This generational resentment finds its way into plenty of arguments, and my guess is that we will be seeing it for some time.  The other obnoxious trend I’ve noticed surrounding the Emily White article is a protective, sometimes condescending, tone people take when defending 21-year-old Emily.  There are a number of posts that accuse Lowery of “yelling at a 21 year old,” as if she isn’t old enough to handle a rebuttal to her public statement.  In one particular defense of Emily’s original post, written confusingly enough by another person named Emily White, the author begins by telling the first Emily that she “wrote a great blog post!”  (yes, with an exclamation mark).  I know that if you’re 21, then you’re just barely old enough to drink.  But you’re also old enough to handle some criticism.  You’re considered an adult at 18, and we do no service to young adults if we don’t call out their dumb ideas as dumb ideas.  When Emily writes that what she really wants is some vague notion of convenience, it’s perfectly acceptable to tell her, “You know, Emily, that’s kind of stupid.”

What is perhaps most frustrating aspect of the internet piracy argument is the fact that people are constantly speaking past one another.  There are those who are concerned with making sure that musicians can make a decent living so that they can make more great music.  On the other end, there are those “free culture” extremists who rightly note that technology has shifted the old business models, pointing out the benefits of this new technology, but plug their ears when people start talking about reasonable compensation for artists.  There are two related but separate issues at stake in this conversation.  First, the macro issue of business models and corralling the buying behavior of large groups of people.  Second, the micro issue of individual moral choice.  We might agree that downloading music without compensating the artist is a bad ethical choice, but that doesn’t mean that the problem will dissipate any time soon.  This means we must come up with a new business plan to better address this problem and make sure that artists receive enough compensation to continue to produce great art.

But at the same time (and this should really go without saying), just because a large number of people are stealing music does not make it ethical for you as an individual to also engage in this same behavior.  This part of the argument reminds me of Immanuel Kant’s “categorical imperative” from his treatise, Groundwork of the Metaphysics of Morals.  In this text, Kant attempts to provide the basis for an understanding of morals that are universal, separate from any particular time and place.  In order to deal with this problem (and I’ll skip all of the intricate abstraction that he develops), Kant comes up with the idea of the “categorical imperative,” which he defines, in its simplest terms, as the maxim that “I ought never to act except in such a way that I can also will that my maxim should become a universal law” (70).  So in order to adjudge whether or not illegally downloading music is an ethical choice, we should ask ourselves what would happen if everyone were to make the same decision.  Obviously, if no one paid for music, then the entire industry would pretty much fall apart, and we would have a lot less great art in the world.  In fact, those who pirate music have benefited greatly from those of us who have purchased our music over the years (or mostly purchased our music, as the case may be).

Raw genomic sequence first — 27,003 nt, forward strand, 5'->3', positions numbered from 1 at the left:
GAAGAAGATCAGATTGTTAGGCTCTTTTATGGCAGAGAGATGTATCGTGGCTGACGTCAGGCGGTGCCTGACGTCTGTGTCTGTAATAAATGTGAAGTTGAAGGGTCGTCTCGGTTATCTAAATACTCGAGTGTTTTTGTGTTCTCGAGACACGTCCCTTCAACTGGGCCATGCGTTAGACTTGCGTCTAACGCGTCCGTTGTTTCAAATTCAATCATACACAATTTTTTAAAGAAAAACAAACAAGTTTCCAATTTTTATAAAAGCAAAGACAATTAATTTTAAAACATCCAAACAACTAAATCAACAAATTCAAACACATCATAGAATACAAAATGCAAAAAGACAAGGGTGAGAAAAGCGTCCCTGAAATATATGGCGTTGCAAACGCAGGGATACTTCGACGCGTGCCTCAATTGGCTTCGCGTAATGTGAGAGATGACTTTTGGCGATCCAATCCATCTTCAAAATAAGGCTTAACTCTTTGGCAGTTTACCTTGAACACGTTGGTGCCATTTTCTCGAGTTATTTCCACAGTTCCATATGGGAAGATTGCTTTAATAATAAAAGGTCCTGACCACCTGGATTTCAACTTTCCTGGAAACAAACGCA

We need to have both a discussion about the micro and macro aspect of internet piracy.  Each of us should determine what sort of ethical choices we need to make.  But at the same time, it is unrealistic to believe that people will automatically just stop pirating, especially cash strapped college students who love music.  And as we have this conversation, let’s not confuse the overarching issue of business models with individual ethical choice.